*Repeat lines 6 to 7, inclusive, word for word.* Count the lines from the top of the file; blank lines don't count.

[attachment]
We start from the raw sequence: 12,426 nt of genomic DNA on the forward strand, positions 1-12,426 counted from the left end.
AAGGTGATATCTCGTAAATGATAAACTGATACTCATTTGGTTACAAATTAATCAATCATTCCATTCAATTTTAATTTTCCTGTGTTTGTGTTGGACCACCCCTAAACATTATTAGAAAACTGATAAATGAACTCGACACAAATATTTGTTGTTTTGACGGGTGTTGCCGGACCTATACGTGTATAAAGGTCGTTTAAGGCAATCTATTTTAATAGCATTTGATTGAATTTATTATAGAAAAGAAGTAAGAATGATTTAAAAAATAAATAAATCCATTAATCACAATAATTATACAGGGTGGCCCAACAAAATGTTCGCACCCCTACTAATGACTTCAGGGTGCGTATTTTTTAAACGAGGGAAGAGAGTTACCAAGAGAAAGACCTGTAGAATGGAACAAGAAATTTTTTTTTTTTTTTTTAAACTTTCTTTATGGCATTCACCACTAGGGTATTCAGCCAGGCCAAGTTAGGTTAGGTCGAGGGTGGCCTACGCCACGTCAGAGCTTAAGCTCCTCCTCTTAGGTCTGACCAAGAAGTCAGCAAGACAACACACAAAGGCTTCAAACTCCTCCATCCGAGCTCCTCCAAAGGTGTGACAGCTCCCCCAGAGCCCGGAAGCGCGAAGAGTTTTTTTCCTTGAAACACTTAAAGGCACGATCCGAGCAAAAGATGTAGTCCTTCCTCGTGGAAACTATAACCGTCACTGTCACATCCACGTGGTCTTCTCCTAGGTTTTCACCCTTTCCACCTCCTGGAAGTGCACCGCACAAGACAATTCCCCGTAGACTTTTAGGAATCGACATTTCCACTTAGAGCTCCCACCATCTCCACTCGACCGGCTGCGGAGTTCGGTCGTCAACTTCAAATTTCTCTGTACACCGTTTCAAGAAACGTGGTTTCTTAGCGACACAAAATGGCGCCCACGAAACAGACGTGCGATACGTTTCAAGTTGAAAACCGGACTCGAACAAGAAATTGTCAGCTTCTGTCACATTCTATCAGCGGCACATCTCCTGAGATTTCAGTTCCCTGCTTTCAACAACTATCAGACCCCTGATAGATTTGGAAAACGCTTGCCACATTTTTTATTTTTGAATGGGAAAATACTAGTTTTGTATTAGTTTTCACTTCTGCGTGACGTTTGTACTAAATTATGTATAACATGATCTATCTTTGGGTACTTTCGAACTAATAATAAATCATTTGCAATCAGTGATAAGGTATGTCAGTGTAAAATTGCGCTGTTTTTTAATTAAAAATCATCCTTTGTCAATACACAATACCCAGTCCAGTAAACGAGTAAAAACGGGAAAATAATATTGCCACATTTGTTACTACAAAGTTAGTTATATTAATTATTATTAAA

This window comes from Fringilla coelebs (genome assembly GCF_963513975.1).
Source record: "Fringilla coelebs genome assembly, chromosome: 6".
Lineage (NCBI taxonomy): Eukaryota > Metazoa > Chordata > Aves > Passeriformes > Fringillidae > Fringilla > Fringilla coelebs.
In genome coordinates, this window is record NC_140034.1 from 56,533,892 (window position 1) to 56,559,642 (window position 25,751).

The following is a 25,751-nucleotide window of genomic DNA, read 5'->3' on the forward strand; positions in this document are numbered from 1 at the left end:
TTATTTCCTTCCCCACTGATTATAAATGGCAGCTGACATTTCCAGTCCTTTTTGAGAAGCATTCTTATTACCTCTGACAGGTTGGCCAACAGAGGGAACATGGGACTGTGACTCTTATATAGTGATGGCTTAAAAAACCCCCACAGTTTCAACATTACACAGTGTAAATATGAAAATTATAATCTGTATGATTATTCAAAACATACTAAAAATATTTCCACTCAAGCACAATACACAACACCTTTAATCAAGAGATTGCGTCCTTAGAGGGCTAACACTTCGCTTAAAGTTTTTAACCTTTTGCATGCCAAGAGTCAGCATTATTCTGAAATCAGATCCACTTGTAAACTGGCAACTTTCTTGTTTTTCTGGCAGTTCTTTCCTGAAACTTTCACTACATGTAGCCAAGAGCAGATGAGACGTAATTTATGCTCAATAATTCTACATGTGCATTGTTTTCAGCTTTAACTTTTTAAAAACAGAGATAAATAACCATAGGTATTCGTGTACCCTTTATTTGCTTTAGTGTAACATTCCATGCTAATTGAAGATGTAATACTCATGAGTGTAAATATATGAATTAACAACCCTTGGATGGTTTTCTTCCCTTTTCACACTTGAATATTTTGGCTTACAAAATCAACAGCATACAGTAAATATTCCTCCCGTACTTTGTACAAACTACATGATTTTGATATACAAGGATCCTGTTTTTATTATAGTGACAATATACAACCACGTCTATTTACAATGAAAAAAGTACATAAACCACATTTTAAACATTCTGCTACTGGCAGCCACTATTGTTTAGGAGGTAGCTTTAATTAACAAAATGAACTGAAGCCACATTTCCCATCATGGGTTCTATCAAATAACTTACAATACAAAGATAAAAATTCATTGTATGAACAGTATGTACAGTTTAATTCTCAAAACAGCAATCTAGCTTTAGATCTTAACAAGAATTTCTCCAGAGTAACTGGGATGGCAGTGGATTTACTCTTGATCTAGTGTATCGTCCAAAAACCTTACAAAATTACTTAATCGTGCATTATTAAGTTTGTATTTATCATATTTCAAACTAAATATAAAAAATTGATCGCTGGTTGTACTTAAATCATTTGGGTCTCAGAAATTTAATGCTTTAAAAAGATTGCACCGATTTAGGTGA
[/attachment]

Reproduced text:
In genome coordinates, this window is record NC_140034.1 from 56,533,892 (window position 1) to 56,559,642 (window position 25,751).

The following is a 25,751-nucleotide window of genomic DNA, read 5'->3' on the forward strand; positions in this document are numbered from 1 at the left end: